The market instability resulting from the war in Ukraine and the high inflation are expected to dampen the willingness to invest in new construction. Uncertainty is caused by the availability of building materials and the significant cost increases. However, the demand for energy improvement projects is expected to increase going forward, driven by the focus on energy consumption due to the energy crisis. The stimulus packages are expected to positively impact the general demand also in the Projects business. Caverion expects the underlying business activity to remain stable for the last months of 2022. In Projects, however, the economic uncertainty may start to impact the demand environment negatively.

From the trends perspective, the digitalisation and sustainability megatrends are supporting demand also in Projects, as Caverion’s target is to offer long-term solutions binding both Projects and Services together. The requirements for increased energy efficiency, better indoor climate and tightening environmental legislation continue to drive demand over the coming years.

In 2022, Caverion Group’s revenue (2021: EUR 2,139.5 million) and adjusted EBITA (2021: EUR 87.7 million) will grow compared to 2021.

  • Despite the challenges posed by the operating environment, order backlog at the end of September increased by 4.3 percent to EUR 1,971.0 million from the end of September in the previous year (EUR 1,889.7 million).

  • At comparable exchange rates the order backlog increased by 5.8 percent from the end of September in the previous year.

  • Order backlog increased by 9.0 (15.2) percent in Services and decreased by 1.3 (+17.2) percent in Projects from the end of September in the previous year.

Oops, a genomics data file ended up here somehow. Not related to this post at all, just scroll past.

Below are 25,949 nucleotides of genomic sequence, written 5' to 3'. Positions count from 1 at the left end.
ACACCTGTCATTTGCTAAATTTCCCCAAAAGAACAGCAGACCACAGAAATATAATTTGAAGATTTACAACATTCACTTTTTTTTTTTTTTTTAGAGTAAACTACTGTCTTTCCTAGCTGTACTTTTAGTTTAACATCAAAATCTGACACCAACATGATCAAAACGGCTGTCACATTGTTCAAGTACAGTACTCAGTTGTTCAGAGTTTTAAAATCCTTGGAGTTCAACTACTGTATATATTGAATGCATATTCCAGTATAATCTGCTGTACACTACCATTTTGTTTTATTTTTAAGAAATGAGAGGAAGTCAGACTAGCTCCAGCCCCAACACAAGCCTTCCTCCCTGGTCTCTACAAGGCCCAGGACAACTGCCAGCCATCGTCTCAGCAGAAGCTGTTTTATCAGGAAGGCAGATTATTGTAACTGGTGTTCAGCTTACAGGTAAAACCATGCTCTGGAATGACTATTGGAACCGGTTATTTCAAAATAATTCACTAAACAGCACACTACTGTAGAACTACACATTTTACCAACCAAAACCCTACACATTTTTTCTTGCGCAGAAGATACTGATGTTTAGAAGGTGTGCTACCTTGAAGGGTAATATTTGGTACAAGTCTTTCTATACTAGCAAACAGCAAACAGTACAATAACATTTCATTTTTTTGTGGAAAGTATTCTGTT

• The Group’s operating cash flow before financial and tax items improved to EUR 37.4 (27.1) million in January–September and cash conversion (LTM) was 90.1 (96.4) percent. The cash flow was negatively impacted by the payment of EUR 8.8 million for civil claims relating to the German anti-trust matter. The respective cost was recognised in 2021 and reported in items affecting comparability in 2021.
  • The Group’s free cash flow amounted to EUR -55.2 (2.4) million. Cash flow after investments was EUR -62.9 (-3.9) million.
  • The Group’s working capital was EUR -75.8 (-101.7) million at the end of September. Working capital was impacted by revenue growth in the Services business as well as several projects being in a cash-consuming phase.

In July–September, the Group’s operating cash flow before financial and tax items improved to EUR 7.7
(-10.1) million. The Group’s free cash flow amounted to EUR -42.2 (-19.2) million. Cash flow after investments was EUR -42.6 (-20.1) million.

The amount of trade and POC receivables increased to EUR 588.6 (530.0) million and other current receivables decreased to EUR 29.9 (30.2) million. On the liabilities side, advances received increased to EUR 264.0 (242.1) million, other current liabilities decreased to EUR 251.5 (253.4) million and trade and POC payables increased to EUR 201.7 (183.1) million.

Caverion’s cash and cash equivalents amounted to EUR 46.8 (81.5) million at the end of September. In addition, Caverion had undrawn revolving credit facilities amounting to EUR 100.0 million and undrawn overdraft facilities amounting to EUR 19.0 million.

The Group’s gross interest-bearing loans and borrowings excluding lease liabilities amounted to EUR 181.9 (137.6) million at the end of September, and the average effective interest rate was 2.4 (2.6) percent. Approximately 32 percent of the loans have been raised from banks and other financial institutions and approximately 68 percent from capital markets. Caverion has issued commercial papers to support sufficient liquidity. At the end of September, the outstanding commercial papers amounted to EUR 44.9 million. Lease liabilities amounted to EUR 138.9 (129.0) million at the end of September 2022, resulting to total gross interest-bearing liabilities of EUR 320.8 (266.5) million.

  • The Group’s interest-bearing net debt excluding lease liabilities amounted to EUR 135.1 (56.0) million at the end of September and including lease liabilities to EUR 274.0 (185.0) million. The net debt was impacted by investments in the acquisitions with a negative cash flow effect of EUR 73.6 million in January-September 2022 and dividend payment of EUR 23.2 million.
  • At the end of September, the Group’s gearing was 131.8 (96.2) percent and the equity ratio 19.0 (19.0) percent.
  • Excluding the effect of IFRS 16, the equity ratio would have amounted to 21.6 (21.7) percent.

Caverion has a balanced debt maturity profile, where most of the long-term debt matures in 2025 and in 2027.